“We had no ending, no said good-bye, For all my life, I’ll wonder why” -- Lang Leav
Thomas N Prinster was born on June 17, 1945, the 3rd of 4 children in Grand Junction, Colorado, to Frank and Josephine (Roessler) Prinster. As a child, he loved wandering through the Redlands, where they lived. He loved mountain climbing, hunting, hiking and skiing. In high school, he was on the football and wrestling teams. They called him Big Tom, as he was 6 feet 4 inches tall. At age 17 he became a licensed pilot and was able to fly his father and his father’s friends and business associates on many trips.
Upon graduation from Gonzaga University, he entered the US Navy as a Pilot, earning the rank of Lieutenant Commander. He flew reconnaissance missions in the Mediterranean and the Atlantic from the USS Enterprise during the years 1967 – 1972. In June of 1972 he married Linda Nettleton, a marriage that would last for 20 years, and they settled in North Kingstown, Rhode Island when he became a pilot for Pilgrim Airlines. On February 21, 1982, during a flight from New Haven, Connecticut to Boston, Massachusetts, the cockpit of his plane filled with black smoke and caught on fire, due to a leak in the de-icing system line which ran directly under his seat. Tom put his head out the window to see where he was going and miraculously landed the burning plane on the frozen Scituate Reservoir in Scituate, Rhode Island. Tom and his co pilot lived, although Tom had sustained burns over 70 per cent of his body. He reported “It was like being in the middle of a bonfire.” After over nine months in the hospital, he did return to flying, but decided he did not want to continue. In 1982 he was presented with The Flight Safety Foundation's 1982 Heroism Award, and was honored by President Reagan at the White House. A stone engraved with the story sits near the site at Prinster-Hogg Park in Rhode Island. He taught flying for many years after that. During the 12 years following the accident, he earned two Master’s Degrees, one in English Literature, and one in Counseling. He spent the next 10 years as a psychotherapist in Tucson, Arizona where he had moved with his beloved, Joyce Anderson, whom he married in 2005, after 13 years of living together.
Tom was a guy who was more comfortable in the air than on the ground. When discussing with Joyce what to do with his ashes after he died, he would jokingly say, “Shoot them into space” And so, it is possible to do so, through Celestis!
Tom is survived by his beloved, wife, Joyce Anderson, his loving dog, Monty, his 3 step children, Kendra, Kyra and Axel, 4 step grandchildren, Camila, Elliot, Wyatt and Jake with whom he was very close and who has always been the “son he never had”, as well as his three siblings, Tony, Tari and Bernadette, and 6 nieces and nephews.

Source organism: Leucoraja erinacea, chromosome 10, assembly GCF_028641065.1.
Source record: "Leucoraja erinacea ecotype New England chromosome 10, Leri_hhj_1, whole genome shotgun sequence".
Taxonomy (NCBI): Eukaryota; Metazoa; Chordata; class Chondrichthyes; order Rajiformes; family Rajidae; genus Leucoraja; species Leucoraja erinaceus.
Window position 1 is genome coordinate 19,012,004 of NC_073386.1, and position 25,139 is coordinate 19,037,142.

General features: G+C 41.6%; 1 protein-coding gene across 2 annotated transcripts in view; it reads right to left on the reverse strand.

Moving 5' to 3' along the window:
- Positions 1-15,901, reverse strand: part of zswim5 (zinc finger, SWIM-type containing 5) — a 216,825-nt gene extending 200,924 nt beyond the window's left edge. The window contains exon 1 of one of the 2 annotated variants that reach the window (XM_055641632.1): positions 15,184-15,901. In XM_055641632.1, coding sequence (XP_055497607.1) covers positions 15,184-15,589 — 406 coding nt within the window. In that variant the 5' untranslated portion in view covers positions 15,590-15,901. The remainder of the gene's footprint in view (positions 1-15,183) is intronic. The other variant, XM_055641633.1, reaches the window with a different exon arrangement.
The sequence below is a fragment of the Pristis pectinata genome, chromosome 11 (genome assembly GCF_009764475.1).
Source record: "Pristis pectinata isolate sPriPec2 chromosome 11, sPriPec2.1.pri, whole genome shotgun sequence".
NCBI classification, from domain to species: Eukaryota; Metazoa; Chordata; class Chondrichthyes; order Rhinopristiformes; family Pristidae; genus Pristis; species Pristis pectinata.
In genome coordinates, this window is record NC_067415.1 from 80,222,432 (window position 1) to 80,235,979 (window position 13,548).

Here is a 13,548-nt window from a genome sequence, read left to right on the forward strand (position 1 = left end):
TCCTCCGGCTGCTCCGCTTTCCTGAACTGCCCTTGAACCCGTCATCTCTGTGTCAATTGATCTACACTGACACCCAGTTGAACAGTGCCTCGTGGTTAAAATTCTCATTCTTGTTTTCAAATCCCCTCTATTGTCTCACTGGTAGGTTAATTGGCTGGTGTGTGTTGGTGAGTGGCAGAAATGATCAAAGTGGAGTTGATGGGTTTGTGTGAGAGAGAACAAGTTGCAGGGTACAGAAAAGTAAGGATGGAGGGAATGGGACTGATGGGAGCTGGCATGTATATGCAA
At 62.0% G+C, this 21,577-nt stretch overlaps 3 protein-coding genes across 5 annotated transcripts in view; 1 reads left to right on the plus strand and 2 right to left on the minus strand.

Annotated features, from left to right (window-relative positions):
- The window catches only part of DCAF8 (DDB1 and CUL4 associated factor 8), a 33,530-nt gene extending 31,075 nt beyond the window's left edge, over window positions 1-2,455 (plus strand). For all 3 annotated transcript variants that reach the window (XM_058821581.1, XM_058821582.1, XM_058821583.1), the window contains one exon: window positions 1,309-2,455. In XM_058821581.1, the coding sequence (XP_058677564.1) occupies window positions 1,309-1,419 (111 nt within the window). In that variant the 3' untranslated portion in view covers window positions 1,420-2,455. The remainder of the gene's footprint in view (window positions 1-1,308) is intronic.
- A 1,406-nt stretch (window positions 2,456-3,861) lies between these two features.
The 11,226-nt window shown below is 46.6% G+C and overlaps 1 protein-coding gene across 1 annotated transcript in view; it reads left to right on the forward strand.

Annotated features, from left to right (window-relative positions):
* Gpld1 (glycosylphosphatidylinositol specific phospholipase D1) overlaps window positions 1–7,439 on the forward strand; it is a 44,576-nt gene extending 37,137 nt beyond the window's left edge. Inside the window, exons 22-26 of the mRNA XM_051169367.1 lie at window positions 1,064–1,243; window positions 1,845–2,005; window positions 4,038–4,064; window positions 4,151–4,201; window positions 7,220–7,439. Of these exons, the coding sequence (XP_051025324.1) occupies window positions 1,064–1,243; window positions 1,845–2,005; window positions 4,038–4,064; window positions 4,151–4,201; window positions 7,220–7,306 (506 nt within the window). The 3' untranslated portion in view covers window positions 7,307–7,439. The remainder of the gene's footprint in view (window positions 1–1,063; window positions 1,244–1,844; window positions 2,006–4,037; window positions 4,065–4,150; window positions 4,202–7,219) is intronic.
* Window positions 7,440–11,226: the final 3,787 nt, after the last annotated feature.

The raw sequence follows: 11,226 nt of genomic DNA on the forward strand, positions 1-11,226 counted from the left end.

During his retirement Tom wrote and published short stories, and had recently completed a novel based on his experiences as a pilot. Tom read voraciously and traveled extensively. He was a brilliant photographer, working only in black and white in his darkroom. He was an avid bicyclist and enthusiastic gardener. He took a leadership role in his Tucson retirement community, participating on the Board as Maintenance Director as well as leading a charge to promote xeriscape.
Tom had a keen intellect, a strong sense of adventure, a love of nature and an irreverent sense of humor. He was constant, loyal, strong, intelligent, passionate.
His siblings remember him with great affection, as he was the one who drifted away from the family, and then drifted back. In recent years, his brother, Tony and he connected through family history and investment endeavors. His sister, Bernadette and he enjoyed philosophical discussions and his sister, Tari and he continued their close early relationship through email and a visit just a year ago.
One friend calls him, An American Hero, another calls him A National Treasure. We think of him when we read Maya Angelou’s poem “When Great Trees Fall”. To his wife, Joyce, he is the “Wind Beneath My Wings”.
Anecdotes: On Tom’s 73rd birthday, Joyce gave him a didgeridoo, which he had requested. While Jake was trying to get some kind of music out of this difficult instrument, Tom said to him “Play Misty for me.” While participating in a Bike Ride in Westport, Massachusetts, he wrote to Jake, saying he got lost, went back to the starting line twice and finally gave up and went for a hearty breakfast and coffee instead. Once while deep sea fishing with Jake who was seasick and vomiting over the side of the boat, Tom was hauling in the fish, calling to Jake that he had to “tough it out”. He loved Jake immeasurably and the love was reciprocal.
Joyce loved him deeply. They disagreed often, sometimes daily, except for the big stuff: spirituality, politics, religion (none), family, devotion, commitment. They had their love, their connection, while each stayed independent and individual. They were meant to be together, like a pair of old shoes.
Joyce’s favorite texts to him would be the following by Lang Leav:
‘If you came to me with a face I have not seen, with a name I have never heard, I would still know you. Even if centuries separated us, I would still feel you. Somewhere between the sand and the stardust, through every collapse and creation, there is a pulse that echoes of you and me.
When we leave this world, we give up all our possessions and our memories. Love is the only thing we take with us. It is all we carry from one life to the next.”
“I don’t know how you are so familiar to me—or why it feels less like I am getting to know you and more as though I am remembering who you are. How every smile, every whisper brings me closer to the impossible conclusion that I have known you before, I have loved you before—in another time, a different place, some other existence.” -- Lang Leav